What the 4th of July means to me

I’ve always enjoyed fireworks shows. I have great memories of family barbecues, music, dancing, fun, children and the grand finale of the sparkly light displays in the sky in all their glorious designs and colors.

As an African American, celebrating Independence Day didn’t seem to apply to me and my people. Jim Crow was still around in the 1950s when I was a little girl, and I could see the racism and differences in civil rights so clearly. Through the years as blacks fought and won rights for equality (voting, jobs and more), racism seemed to get worse. I got the impression early on that if racist whites could not enslave my people, they did not want to share this country with us and had no use for us. For blacks, the battle for rights continues. Today it is rampant and out of the closet where we see the hatred blatantly displayed in the media and against our black president.

So while most Americans celebrate the 4th of July for American independence (freedom) from Britain, it has not been a celebration for blacks, Native Americans and hispanics in the traditional sense. In spite of genocide, enslavement, disenfranchisement and crimes against our people, we have survived. That is a lot to be grateful for.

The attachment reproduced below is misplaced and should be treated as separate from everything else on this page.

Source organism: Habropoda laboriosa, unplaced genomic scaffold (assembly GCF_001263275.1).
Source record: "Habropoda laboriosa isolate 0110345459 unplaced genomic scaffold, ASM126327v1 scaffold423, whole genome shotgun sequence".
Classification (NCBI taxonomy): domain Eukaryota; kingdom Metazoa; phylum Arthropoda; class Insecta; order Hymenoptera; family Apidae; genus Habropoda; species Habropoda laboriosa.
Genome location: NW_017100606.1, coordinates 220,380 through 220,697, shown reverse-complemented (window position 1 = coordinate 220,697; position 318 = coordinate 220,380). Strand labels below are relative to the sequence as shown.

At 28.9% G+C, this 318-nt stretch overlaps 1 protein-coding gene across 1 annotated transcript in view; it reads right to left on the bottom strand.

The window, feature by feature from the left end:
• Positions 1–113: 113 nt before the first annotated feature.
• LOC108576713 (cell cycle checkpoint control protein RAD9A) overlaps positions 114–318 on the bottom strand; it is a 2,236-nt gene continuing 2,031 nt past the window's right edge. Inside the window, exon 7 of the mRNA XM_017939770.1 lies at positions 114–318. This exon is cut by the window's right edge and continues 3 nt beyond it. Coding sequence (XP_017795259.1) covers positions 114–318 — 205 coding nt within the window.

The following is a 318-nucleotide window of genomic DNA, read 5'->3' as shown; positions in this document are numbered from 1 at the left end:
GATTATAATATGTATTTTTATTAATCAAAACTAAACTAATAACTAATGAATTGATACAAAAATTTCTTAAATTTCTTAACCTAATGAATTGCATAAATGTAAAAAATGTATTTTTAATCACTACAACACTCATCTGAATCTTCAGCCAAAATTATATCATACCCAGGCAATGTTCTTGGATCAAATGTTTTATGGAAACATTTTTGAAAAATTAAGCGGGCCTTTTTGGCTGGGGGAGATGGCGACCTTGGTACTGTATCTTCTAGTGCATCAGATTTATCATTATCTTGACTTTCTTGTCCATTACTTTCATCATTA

Yet, I still love the holiday and will always celebrate it in my own way…with family, friends, barbecues, outings, music…and enjoy the fireworks display as long as our city provides them. Whatever it means to you, I hope you enjoy it too!


3 thoughts on “What the 4th of July means to me”

  1. In a separate post, I think Frederick Douglass expresses it best from a speech he gave in 1852. Every American should read it.

    For a dramatic reading…

    excerpts from Frederick Douglass’ speech “The Meaning of July Fourth for the Negro” (July 5, 1852) read by James Earl Jones

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